Reply
  3. PartisanZ

     /  11th December 2017

    From ‘MMP under threat?’ earlier –

    ““The families package, which is part of the Government’s 100-day plan, will include the Winter Fuel Payment, Best Start and a boost to Working for Families [is expected to lift 50,000 children out of poverty]. It will replace the planned tax cuts of the previous Government, which was going to lift 50,000 children out of poverty”.

    How fucked-up is this? The new government draws a kind of “Year Zero equivalence” on child poverty.

    “What I want to see is successive Governments commit to focusing on lifting children out of poverty.” says Ardern, in recommending, “a new law that will “take the politics out of poverty” and bind future Governments to set targets to reduce child poverty.”

    Danger, Danger Will Robinson!!!

    Despite my loathing of the 3 year election cycle, we must be very wary about binding future governments to anything. Today, as a result of such binding, we are largely ‘governed’ (or econopolitically managed) by the Fiscal Responsibility Act. I notice, strangely, such bindings always tend towards absolute minimum amounts?

    Reducing child poverty … family poverty … why don’t we just call it f*^k+ng POVERTY FFS … in Aotearoa New Zealand may ultimately cost a shitload more than we expect. It may cost “whatever the F*** it takes” …

    Reply
  4. PDB

     /  11th December 2017

    PG: “That’s a bit of a negative prelude from English.”

    But true, Labour only has the ‘give them more money’ approach whilst ignoring the social issues, welfare dependency etc.

    Reply
    • PartisanZ

       /  11th December 2017

      … should read “while ignoring the social issues that lead to welfare dependency, a relatively small component of the overall poverty issue in Aotearoa New Zealand”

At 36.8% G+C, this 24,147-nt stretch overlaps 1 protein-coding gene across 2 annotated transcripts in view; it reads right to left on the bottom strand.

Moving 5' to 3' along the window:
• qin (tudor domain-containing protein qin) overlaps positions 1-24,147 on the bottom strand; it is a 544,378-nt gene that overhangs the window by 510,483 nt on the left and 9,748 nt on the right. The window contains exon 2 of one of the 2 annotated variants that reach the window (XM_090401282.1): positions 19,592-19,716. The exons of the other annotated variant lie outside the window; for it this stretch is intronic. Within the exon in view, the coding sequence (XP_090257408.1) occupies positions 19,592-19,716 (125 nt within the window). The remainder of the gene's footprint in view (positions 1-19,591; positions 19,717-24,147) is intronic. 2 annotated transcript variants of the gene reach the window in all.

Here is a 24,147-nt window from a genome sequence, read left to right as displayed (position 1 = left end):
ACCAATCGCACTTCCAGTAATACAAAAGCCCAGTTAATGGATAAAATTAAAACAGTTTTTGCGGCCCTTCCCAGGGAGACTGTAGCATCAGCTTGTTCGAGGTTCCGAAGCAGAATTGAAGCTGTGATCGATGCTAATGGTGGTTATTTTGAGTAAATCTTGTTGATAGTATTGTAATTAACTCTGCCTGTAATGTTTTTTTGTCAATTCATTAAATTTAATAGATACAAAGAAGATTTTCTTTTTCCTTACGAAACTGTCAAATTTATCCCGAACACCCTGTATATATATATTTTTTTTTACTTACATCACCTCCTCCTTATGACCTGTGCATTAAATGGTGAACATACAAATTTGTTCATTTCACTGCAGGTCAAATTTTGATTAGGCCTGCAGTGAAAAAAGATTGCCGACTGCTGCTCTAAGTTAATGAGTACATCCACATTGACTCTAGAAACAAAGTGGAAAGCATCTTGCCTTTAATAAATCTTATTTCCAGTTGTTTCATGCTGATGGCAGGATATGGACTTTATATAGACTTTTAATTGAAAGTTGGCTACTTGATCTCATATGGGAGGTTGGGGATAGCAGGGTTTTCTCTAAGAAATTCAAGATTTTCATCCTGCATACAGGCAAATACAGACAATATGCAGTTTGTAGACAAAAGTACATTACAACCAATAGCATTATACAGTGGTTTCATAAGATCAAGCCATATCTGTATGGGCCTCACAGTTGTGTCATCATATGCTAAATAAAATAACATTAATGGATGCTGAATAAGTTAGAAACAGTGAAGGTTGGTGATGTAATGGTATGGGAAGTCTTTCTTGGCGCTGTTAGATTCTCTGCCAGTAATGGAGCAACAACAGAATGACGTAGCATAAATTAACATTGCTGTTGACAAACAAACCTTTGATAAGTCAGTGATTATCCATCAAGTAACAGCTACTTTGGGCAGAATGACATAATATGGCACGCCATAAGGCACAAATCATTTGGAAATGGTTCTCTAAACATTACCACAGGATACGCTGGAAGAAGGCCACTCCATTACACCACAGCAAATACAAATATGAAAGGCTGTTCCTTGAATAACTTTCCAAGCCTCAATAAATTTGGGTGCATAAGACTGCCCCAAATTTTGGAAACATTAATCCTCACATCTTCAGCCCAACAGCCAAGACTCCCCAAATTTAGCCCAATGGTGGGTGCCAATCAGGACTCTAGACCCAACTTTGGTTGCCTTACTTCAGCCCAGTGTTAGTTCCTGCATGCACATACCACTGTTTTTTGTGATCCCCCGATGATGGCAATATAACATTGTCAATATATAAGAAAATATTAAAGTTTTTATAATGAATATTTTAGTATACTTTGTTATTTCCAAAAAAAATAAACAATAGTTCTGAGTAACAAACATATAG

Reply
      • PDB

         /  11th December 2017

        …should read “child poverty” which is grossly overstated in NZ.

        Reply
        • PartisanZ

           /  12th December 2017

          … should read “there’s no such f*#ken thing as “child poverty” …

          Reply
          • PDB

             /  12th December 2017

            … should read “there’s no reason for “child poverty” in NZ with all the support, money and services we already offer families and children…

            Reply
    • Gezza

       /  11th December 2017

      Ardern promised on tv to retain Whanau Ora – this was National’s proposal for targetted wrap around assistance to turn around dysfunctional families.

      Reply
    • robertguyton

       /  11th December 2017

      Negative? Bill English? Gedaway!

      Reply
  5. Alan Wilkinson

     /  11th December 2017

    Passing a law to set child poverty targets costs nothing – and does nothing.

    It’s fatuous meaningless posturing. Any Government can set child poverty targets without passing a law and would do so if it actually meant to do something.

    Reply
  6. wackAmole

     /  11th December 2017

    “they don’t seem to be that interested in dealing with the social dysfunction that keeps families in poverty.”

    That says it all really – 2 competing visions for how to deal with child poverty.

    In fact from the post I can’t even tell what Ardern is getting at talking about “flexibility”.

    Reply
  7. Reply
    • Blazer

       /  12th December 2017

      English looking comfortable in his new roll as a…meathead.

      Reply
    • duperez

       /  12th December 2017

      The old, “Housing crisis? What housing crisis?” face.

      Reply
      • Kitty Catkin

         /  12th December 2017

        I don’t believe that he or anyone else actually said that.It was a distortion of what was said.

        I heard that the most vulnerable have to wait about 48 days for housing. That doesn’t seem too bad to me; yes, I know that seven weeks can seem a long time, but they are going to be housed at the end of it.

        Reply
  8. If I remember rightly, Ardern’s first comment on poverty after the election was that she was going to change the way it was measured – instant reduction expected.

    Reply
    • Blazer

       /  12th December 2017

      National’s old …sleight of hand with unemployment and crime…stats.

      Reply
      • PartisanZ

         /  12th December 2017

        “Sleight of hand” … a very good description of politics as we know it …

        Who has the power to change it? Oh … ultimately …. WE do …

        Or do we?

        Reply
        • Kitty Catkin

           /  12th December 2017

          There’s nothing to stop anyone joining a party. There’s nothing to stop them standing for Parliament.

          Reply